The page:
utility will change. It is likely that life in tomorrow's virtual worlds will be such that what was formerly perceived as a tool or a skill will have become an extension of our own humanness. In the past, we have described virtual worlds as if they were a form of practice for existence in the real world. At present it seems that we are practicing in the real world in order to exist in the virtual world. In the future there will be no demarcation at all. In other words, the way we think about our life with technology defines it.
Observation is at the core of understanding. The camera—indeed, any optically generated image—is a model of the extension of our senses through technology. Photography (and its related practices, film and video) is a kind of matrix for that which feeds into the computer from the outside world. Photographic media allow us to sample our outer environment, which constantly changes and must be organized by the creative information handler into meaningful hierarchies of ever-evolving experience. Through collecting, recording, sorting, connecting, transforming and framing data, we maintain the keenness we need to serve as real-world witnesses.
Education in and with the new imaging technologies is a challenge that affects us all. There are issues that separate generations and classes, especially the estrangement that technology represents from older modalities of research and organization. There is a loss of object and a loss of tactility. The older generation has a steep learning curve to negotiate that the younger generation levels. This is the first moment in civilization when it might be said that the child has more to teach the parent than the parent the child. The child is enabled as the parent becomes crippled.
At this juncture in history, older forms of education must and will change. We can no longer function as artists through the propagation of single forms or movements, nor can we afford to keep art cut off from other areas of exploration and discovery. Contemporary painting could not speak to us as it does without the invention of the camera, so too, the lens arts are translated and transformed by its relationship to the computer. Inevitably, this logic extends in the computer to a deeper connectivity between all disciplines of thought, communication, and creativity. The new artist is being born from the multiplicity of disciplines in which he or she is engaged.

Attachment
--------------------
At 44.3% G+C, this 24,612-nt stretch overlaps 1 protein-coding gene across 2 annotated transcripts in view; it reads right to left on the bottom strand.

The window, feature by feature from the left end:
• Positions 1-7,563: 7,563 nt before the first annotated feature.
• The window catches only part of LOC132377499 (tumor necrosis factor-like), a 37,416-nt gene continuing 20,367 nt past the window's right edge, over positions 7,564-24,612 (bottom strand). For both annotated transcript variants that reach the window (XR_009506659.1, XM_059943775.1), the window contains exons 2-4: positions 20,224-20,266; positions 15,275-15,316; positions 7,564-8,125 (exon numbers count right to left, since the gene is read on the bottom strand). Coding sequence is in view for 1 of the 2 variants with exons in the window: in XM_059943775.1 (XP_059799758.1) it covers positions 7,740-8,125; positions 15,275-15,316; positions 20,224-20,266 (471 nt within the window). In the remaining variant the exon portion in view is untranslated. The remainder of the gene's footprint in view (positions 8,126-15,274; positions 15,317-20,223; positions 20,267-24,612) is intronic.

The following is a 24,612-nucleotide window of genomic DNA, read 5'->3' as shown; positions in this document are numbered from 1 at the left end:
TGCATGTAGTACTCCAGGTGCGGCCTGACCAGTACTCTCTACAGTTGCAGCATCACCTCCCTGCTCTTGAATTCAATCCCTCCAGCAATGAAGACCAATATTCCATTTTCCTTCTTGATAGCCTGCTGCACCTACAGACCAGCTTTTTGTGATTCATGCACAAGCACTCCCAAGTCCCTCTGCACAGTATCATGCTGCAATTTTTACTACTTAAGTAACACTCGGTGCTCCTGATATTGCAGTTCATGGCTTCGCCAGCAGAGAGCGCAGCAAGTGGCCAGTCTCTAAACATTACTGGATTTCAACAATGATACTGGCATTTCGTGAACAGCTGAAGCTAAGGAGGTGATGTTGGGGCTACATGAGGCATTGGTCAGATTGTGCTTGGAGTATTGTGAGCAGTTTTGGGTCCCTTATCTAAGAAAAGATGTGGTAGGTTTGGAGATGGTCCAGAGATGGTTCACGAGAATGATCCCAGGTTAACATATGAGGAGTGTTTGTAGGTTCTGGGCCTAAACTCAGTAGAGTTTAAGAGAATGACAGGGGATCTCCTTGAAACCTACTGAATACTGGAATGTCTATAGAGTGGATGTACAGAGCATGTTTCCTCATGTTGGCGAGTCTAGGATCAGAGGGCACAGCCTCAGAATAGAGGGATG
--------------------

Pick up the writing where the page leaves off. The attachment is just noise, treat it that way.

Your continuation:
This new artist, this creative interlocutor, helps to facilitate the exchange of ideas and information between one need and another. A creative interlocutor--the twenty-first-century-artist—is the product and producer of an enlightened engagement within the realm of the circuit, fostered by an educational system that is transdisciplinary in nature and values the management of ideas as much as the nurturing of them. This person is a navigator, helmsman, producer, director, and organizer of the infinite digital library. More specifically, the creative interlocutor is an editor, collector, and curator who makes, weaves, welds, builds, and finally, is a distributor of inspiration. The creative interlocutor is also a programmer, inventor, and researcher who negotiates the revolutionary associations of the digital file with us and for us.
The best artists are those who can best help the users to find their own creative meaning in the interrelationship of ideas and forms. When we can cross disciplines with the facility of technology, when we can form our own opinions from a fuller spectrum of options, we will no longer need the mass media, the hype of the entertainment world, or the oppression of self-perpetuating institutions.
Learning should and can occur wherever there is a terminal. The artist, the receiver, and the user don't need a curator to be creative. Communication output is as mobile, transformable, and elastic as our willingness to engage our own creative force. What you are seeing, from today's creative people working with the new technology, is a sketch of the elaborate labyrinth of possibilities that still lies before us.
Charles H. Traub Chair, Graduate Photography, Video & Related Media, School of Visual Arts, New York
LEONARDO, MIT Press, Vol. 30, No. 5, pp. 389-390, 1997